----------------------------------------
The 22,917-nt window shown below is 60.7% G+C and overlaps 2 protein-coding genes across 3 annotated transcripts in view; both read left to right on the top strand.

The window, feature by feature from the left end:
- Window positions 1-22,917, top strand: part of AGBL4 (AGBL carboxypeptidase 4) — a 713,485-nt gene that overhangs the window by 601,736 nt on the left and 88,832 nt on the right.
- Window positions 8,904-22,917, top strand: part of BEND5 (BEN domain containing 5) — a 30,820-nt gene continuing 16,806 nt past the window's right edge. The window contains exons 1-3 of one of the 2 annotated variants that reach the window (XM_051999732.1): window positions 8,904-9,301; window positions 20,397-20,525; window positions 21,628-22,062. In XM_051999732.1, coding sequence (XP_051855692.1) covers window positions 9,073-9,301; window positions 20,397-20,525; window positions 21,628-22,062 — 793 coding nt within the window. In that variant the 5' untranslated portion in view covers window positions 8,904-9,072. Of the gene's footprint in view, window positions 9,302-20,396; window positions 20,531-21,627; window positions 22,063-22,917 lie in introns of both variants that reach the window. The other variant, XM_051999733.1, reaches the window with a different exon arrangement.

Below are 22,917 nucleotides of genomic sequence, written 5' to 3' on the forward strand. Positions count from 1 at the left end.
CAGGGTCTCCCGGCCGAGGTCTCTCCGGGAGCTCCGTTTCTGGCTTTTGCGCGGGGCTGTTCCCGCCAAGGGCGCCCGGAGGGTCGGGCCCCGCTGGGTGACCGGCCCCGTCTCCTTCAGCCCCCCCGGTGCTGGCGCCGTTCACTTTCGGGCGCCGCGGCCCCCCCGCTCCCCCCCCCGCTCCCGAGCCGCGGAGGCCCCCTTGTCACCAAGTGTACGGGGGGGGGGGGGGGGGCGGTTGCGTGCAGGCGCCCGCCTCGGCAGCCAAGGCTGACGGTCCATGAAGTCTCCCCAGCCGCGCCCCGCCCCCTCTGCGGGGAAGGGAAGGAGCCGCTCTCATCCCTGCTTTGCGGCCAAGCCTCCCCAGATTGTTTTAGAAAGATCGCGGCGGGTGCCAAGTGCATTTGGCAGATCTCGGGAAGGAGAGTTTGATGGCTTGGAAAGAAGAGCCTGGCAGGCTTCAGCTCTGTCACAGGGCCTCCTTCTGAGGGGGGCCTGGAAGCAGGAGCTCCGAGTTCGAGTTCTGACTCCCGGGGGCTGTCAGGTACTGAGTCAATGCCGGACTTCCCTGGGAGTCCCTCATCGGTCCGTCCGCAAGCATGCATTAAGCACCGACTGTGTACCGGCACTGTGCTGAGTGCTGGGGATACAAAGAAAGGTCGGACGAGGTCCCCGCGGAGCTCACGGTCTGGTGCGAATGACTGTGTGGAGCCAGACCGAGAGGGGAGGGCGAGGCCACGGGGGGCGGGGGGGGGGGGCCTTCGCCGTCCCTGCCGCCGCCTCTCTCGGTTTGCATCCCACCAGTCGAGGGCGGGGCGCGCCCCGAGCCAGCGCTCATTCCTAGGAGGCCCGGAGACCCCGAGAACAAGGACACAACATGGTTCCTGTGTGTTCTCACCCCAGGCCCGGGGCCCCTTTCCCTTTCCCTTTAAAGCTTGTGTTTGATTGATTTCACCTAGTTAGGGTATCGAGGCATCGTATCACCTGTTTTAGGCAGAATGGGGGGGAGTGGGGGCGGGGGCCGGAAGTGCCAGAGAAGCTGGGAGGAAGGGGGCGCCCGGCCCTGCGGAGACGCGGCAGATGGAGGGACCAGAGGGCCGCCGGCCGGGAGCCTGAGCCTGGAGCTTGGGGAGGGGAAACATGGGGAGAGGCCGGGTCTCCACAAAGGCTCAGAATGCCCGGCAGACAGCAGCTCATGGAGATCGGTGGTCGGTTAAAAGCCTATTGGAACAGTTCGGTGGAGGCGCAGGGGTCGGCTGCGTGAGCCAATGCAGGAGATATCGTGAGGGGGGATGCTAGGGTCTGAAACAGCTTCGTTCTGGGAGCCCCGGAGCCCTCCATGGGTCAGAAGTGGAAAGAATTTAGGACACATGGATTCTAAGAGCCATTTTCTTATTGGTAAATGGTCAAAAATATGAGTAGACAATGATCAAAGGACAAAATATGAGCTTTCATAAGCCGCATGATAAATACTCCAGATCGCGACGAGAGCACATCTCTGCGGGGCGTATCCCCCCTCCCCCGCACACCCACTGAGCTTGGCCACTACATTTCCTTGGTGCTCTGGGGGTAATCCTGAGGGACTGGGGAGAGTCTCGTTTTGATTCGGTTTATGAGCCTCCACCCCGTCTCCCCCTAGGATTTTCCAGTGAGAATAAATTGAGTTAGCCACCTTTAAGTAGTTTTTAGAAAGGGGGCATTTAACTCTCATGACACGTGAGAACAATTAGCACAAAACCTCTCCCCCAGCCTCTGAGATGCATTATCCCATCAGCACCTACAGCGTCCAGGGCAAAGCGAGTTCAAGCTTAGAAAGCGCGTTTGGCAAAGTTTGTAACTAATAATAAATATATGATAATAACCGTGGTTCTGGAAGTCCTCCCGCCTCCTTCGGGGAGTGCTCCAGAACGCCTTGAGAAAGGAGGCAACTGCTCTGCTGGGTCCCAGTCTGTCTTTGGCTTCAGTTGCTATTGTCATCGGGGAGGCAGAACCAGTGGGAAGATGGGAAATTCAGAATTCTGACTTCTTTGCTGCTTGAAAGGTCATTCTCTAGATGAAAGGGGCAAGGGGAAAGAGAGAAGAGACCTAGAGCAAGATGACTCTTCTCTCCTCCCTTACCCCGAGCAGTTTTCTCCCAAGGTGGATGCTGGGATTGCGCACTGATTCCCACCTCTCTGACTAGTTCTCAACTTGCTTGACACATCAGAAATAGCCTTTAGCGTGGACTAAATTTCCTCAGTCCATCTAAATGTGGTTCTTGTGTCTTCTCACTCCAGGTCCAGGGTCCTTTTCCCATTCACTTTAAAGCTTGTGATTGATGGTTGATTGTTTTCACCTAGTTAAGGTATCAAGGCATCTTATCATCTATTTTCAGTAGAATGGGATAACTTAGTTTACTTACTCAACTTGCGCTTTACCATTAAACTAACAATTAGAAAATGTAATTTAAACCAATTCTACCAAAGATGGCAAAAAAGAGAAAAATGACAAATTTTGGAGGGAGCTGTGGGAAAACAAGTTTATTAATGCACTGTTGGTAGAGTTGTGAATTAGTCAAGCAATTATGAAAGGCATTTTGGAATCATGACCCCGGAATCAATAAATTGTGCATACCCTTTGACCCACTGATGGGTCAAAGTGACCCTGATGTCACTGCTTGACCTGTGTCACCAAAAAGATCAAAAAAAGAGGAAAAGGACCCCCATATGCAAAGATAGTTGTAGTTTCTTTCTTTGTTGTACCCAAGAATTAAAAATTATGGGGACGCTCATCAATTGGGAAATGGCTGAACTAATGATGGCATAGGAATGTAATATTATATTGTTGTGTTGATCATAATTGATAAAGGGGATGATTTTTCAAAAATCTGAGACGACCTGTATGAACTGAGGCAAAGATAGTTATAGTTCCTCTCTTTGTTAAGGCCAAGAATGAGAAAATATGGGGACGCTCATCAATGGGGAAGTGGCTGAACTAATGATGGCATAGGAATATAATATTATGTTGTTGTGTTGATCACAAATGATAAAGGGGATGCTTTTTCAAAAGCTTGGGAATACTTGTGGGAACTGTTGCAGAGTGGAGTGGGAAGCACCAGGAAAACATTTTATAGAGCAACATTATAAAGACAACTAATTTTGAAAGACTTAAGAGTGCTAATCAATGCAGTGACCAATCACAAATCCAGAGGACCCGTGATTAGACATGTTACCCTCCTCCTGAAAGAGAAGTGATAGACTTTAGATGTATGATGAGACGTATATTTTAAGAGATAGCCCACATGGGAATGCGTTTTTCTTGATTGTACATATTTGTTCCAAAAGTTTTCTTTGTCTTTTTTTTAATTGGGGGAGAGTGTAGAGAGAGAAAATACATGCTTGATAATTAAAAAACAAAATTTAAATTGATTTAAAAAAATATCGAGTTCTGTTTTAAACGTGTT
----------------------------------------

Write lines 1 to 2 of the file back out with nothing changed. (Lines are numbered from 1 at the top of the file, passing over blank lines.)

The 22,917-nt window shown below is 60.7% G+C and overlaps 2 protein-coding genes across 3 annotated transcripts in view; both read left to right on the top strand.

The window, feature by feature from the left end: